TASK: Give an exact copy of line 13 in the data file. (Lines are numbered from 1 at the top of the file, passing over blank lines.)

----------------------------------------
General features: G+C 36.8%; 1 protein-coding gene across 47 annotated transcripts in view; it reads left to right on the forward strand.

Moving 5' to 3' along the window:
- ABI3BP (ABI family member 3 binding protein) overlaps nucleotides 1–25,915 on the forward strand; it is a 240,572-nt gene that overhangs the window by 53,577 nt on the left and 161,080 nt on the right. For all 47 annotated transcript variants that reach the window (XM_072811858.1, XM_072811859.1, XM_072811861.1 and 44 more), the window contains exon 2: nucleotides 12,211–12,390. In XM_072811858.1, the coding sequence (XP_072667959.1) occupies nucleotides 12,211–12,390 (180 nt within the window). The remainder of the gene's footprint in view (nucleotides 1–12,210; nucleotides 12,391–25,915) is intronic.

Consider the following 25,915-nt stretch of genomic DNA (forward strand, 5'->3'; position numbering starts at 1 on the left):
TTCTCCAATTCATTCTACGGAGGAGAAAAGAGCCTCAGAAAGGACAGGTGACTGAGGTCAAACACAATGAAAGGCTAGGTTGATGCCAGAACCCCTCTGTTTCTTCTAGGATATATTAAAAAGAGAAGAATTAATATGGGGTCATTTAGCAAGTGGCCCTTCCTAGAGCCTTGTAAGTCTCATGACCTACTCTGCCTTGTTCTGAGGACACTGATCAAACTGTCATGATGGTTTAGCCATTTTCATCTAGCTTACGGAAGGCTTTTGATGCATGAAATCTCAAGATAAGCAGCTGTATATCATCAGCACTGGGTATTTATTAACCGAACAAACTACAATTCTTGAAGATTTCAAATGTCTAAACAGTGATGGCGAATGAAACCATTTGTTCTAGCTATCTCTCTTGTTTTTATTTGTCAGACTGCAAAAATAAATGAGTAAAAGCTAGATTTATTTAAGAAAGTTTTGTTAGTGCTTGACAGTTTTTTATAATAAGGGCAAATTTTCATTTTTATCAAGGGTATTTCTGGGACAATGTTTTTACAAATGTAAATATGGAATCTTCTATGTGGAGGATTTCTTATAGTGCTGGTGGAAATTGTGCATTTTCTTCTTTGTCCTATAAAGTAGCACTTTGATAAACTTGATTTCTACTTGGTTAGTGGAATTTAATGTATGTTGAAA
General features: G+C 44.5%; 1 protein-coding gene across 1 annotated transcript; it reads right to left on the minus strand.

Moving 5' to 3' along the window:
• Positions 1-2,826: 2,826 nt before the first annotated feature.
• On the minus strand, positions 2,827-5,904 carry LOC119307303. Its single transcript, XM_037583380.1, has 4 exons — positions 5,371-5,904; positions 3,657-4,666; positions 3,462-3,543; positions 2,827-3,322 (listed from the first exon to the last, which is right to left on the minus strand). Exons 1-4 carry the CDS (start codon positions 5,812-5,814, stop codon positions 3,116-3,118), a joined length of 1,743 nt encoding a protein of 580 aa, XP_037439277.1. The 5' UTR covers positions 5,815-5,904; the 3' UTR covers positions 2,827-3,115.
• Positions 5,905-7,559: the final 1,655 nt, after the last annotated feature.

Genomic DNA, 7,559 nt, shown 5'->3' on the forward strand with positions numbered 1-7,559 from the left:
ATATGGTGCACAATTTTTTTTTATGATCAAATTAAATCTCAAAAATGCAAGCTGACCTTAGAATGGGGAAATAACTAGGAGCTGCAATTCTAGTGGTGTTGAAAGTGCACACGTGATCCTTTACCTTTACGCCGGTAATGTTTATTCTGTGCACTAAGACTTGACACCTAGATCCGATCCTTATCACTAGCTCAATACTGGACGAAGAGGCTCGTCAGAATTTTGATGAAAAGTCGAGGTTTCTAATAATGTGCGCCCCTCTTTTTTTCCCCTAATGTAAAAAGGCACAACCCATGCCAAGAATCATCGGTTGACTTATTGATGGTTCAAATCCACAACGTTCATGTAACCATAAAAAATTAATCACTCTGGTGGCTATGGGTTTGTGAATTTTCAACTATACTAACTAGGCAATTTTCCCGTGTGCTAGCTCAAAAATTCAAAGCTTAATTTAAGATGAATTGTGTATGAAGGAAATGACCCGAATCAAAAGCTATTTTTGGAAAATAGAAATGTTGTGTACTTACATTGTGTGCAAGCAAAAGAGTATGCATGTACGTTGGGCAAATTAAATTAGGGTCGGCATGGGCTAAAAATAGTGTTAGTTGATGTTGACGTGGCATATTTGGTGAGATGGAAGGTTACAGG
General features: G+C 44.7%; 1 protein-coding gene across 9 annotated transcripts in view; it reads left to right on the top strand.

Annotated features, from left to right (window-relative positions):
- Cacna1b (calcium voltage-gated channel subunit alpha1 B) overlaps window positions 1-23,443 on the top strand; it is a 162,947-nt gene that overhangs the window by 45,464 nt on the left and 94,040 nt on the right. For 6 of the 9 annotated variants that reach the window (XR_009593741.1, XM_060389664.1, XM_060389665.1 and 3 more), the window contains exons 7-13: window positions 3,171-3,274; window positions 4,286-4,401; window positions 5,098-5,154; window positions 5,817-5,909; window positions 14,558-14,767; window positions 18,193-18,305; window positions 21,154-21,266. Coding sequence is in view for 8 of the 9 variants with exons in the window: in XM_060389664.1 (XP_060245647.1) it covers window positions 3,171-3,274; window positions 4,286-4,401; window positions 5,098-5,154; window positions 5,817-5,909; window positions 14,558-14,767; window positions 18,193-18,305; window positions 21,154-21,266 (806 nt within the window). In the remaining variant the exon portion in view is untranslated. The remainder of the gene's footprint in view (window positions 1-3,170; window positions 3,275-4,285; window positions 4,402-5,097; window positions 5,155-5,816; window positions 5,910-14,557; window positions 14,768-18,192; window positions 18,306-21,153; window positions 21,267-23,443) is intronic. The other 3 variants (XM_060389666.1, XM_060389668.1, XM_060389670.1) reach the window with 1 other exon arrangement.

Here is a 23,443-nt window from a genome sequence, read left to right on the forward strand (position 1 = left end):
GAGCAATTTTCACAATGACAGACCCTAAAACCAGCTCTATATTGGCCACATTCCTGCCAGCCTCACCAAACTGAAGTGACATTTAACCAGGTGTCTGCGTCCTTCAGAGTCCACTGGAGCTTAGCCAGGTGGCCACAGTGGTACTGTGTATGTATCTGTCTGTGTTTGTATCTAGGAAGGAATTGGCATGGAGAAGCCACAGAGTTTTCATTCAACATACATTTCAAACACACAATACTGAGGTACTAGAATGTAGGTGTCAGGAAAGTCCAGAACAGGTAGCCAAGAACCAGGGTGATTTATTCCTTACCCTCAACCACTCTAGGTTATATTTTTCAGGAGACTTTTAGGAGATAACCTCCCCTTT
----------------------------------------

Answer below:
General features: G+C 44.7%; 1 protein-coding gene across 9 annotated transcripts in view; it reads left to right on the top strand.